Licentiousness, easy redemption, other forms of ableism and individualisms can flourish in a liberal environment because liberal societies deem the individual the most important element of said society. Due to the emphasis on the individual, classical liberalism allows ableism and other individualisms to be prioritized over the public good..
If we want to address ableism in this country, we need to consider the ideal of individualism that derives from the historical development of classical liberalism in our society. For while parts of classical liberalism make sense – such as encouraging individual initiative and protecting individual rights and liberties–, it seems that it has been taken too far, so far that it has risked the health of disabled people. Liberalism is clearly not the only factor to blame for ableism, but it is significant because it provides an ideological and social environment that can nourish ableism. When we talk about ableism, we should examine our history to see where things went wrong. The history of classical liberalism is not a bad place to start.
[i] There are several reasons that most, if not all, disabled people are at risk, not just immunocompromised individuals. One, the CDC has said many people with disabilities are more likely to get sick as they may live in congregate care; face social and health inequities and having underlying conditions (specific conditions listed here, alongside disability as risk factors). These “underlying conditions” are disabilities themselves, so the bidirectional relationship between chronic illness/risk factors and disability ensures that almost, if not all, people with disabilities are at higher risk than the general population.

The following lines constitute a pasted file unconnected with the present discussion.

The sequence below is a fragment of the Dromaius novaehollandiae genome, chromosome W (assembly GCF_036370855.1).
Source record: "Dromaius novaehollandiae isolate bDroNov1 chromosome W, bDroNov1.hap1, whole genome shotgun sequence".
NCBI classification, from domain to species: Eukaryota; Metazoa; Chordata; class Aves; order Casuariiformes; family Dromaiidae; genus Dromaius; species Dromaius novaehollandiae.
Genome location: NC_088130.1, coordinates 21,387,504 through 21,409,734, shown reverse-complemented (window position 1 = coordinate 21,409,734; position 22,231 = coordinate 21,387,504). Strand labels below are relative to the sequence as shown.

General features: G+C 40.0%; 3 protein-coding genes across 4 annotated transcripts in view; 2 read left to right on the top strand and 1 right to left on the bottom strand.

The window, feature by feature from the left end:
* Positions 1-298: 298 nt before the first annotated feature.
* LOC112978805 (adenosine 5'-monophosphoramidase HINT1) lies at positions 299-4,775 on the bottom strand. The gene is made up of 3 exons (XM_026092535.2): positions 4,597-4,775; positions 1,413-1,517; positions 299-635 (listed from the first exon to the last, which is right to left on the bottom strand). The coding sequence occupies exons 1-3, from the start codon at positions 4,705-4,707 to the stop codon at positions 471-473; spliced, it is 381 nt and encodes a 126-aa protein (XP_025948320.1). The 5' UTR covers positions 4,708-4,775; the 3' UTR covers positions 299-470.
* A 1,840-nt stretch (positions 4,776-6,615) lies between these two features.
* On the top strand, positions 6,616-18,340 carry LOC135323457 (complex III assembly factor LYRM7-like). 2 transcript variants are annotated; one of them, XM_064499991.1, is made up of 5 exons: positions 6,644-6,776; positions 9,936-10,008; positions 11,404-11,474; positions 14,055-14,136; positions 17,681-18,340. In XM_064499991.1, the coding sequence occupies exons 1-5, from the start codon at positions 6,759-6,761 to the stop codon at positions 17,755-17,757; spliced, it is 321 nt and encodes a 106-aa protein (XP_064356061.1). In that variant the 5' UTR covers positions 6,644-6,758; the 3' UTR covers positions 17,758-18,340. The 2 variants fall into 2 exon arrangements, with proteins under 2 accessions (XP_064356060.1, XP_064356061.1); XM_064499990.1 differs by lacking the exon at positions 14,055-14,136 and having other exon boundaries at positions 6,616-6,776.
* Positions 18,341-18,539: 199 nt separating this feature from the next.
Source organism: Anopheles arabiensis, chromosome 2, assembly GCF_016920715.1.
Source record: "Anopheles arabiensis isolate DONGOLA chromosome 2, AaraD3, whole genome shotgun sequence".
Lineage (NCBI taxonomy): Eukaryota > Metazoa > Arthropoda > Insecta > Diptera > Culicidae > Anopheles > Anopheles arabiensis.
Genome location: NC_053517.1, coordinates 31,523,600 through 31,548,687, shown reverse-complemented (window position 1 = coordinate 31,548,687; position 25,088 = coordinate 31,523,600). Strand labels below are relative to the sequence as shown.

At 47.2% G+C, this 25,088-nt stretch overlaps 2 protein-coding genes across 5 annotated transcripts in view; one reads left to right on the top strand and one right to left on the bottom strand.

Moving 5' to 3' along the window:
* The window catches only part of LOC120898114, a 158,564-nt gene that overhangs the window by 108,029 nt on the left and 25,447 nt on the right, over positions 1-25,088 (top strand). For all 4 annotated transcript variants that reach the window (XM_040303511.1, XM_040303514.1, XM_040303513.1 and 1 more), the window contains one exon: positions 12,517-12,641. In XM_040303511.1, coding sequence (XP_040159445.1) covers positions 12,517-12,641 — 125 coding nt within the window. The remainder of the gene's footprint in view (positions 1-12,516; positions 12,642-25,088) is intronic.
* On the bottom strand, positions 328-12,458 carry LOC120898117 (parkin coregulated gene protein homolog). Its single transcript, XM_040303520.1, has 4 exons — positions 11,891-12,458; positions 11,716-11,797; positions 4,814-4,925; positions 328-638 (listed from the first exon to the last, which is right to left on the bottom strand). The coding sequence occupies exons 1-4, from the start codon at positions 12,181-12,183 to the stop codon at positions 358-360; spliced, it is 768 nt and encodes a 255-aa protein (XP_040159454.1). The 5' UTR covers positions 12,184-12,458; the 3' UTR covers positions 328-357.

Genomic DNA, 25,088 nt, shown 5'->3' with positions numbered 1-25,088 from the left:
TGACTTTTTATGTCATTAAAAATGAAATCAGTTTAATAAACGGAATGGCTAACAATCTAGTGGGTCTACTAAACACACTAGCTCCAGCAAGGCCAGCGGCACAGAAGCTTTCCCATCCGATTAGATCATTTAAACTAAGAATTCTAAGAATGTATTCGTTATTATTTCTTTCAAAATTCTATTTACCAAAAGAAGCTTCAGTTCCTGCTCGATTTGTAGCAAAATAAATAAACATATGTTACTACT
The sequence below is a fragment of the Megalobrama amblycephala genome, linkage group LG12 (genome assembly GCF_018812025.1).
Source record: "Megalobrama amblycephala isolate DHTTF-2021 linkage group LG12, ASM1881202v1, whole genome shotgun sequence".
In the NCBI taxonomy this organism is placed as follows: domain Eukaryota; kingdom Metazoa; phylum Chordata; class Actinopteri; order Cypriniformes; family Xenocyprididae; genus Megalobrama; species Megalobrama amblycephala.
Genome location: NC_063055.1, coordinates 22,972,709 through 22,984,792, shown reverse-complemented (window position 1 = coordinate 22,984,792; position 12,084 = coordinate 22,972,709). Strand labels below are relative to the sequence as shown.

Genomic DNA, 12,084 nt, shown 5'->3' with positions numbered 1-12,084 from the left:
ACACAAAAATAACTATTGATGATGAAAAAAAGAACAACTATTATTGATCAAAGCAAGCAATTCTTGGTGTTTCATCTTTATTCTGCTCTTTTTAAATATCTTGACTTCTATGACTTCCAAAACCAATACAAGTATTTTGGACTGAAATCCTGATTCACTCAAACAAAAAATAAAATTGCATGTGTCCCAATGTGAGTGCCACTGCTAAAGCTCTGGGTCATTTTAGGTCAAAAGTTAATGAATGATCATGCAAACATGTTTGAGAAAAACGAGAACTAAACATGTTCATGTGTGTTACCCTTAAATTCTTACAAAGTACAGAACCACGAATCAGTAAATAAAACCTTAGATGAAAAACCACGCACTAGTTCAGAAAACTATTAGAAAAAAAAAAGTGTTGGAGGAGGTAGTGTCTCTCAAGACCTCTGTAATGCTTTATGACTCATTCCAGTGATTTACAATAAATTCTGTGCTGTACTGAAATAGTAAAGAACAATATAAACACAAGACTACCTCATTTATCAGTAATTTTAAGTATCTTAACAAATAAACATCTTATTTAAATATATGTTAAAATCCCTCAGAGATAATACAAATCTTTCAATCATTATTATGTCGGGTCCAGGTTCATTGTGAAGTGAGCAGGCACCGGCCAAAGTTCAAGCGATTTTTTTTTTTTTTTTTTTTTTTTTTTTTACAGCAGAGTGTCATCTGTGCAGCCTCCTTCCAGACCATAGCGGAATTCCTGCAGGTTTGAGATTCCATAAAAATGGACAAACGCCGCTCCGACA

[ii] Initially, the ideal of classical liberalism applied to property owning white men.
[iii] Adam Smith, An Inquiry into the Nature and Causes of the Wealth of Nations, Book 4, Chapter 2 (London: W. Strahan and T. Cadell, 1776).
[iv] Frank Lambert, Inventing the “Great Awakening” (Princeton: Princeton University Press, 2001); Robert Ferguson, The American Enlightenment, 1750-1820 (Cambridge: Harvard University Press, 1997); Michael Warner, The Letters of the Republic: Publication and the Public Sphere in Eighteenth-Century America (Cambridge: Harvard University Press, 1992).
[v] The 1788 act giving land to soldiers can be found here.
[vi] President Andrew Jackson, “Annual Address to Congress,” December 6, 1830. United States National Archives website, https://www.archives.gov/milestone-documents/jacksons-message-to-congress-on-indian-removal. Accessed May 19, 2022.
[vii] Colin Wells, The Devil and Doctor Dwight (Chapel Hill: University of North Carolina Press, 2002); Ferguson, The American Enlightenment; Gordon Wood, The Creation of the American Republic, 1776-1787 (Chapel Hill: University of North Carolina Press, 1969).
[viii] Wells, The Devil and Doctor Dwight, 15.
[ix] Ferguson, The American Enlightenment; Wood, The Creation of the American Republic; Wells, The Devil and Doctor Dwight.
Clare Tyler is an undergraduate student at the University of Rhode Island studying history and biology. Her research interests include the history of disability in 18th and early 19th century America and the history of slavery and disability. She is currently writing an honors thesis on a Black, disabled Revolutionary War veteran from Rhode Island and is a Student Fellow of the College of Arts and Sciences for summer 2022. Clare is on Twitter at @ClareTyler20.
Christian Gonzales is Associate Professor of History at the University of Rhode Island. He received his Ph.D. in Native American and Early American history from the University of California, San Diego. He was the Andrew W. Mellon Postdoctoral Fellow in Native American Studies at Wesleyan University, and prior to arriving at URI, was Assistant Professor of History at the City University of New York, LaGuardia Community College. His recently published book, Native American Roots: Relationality and Indigenous Regeneration Under Empire, 1770-1859, explores the development of modern Indigenous identities within the settler colonial context of the early United States.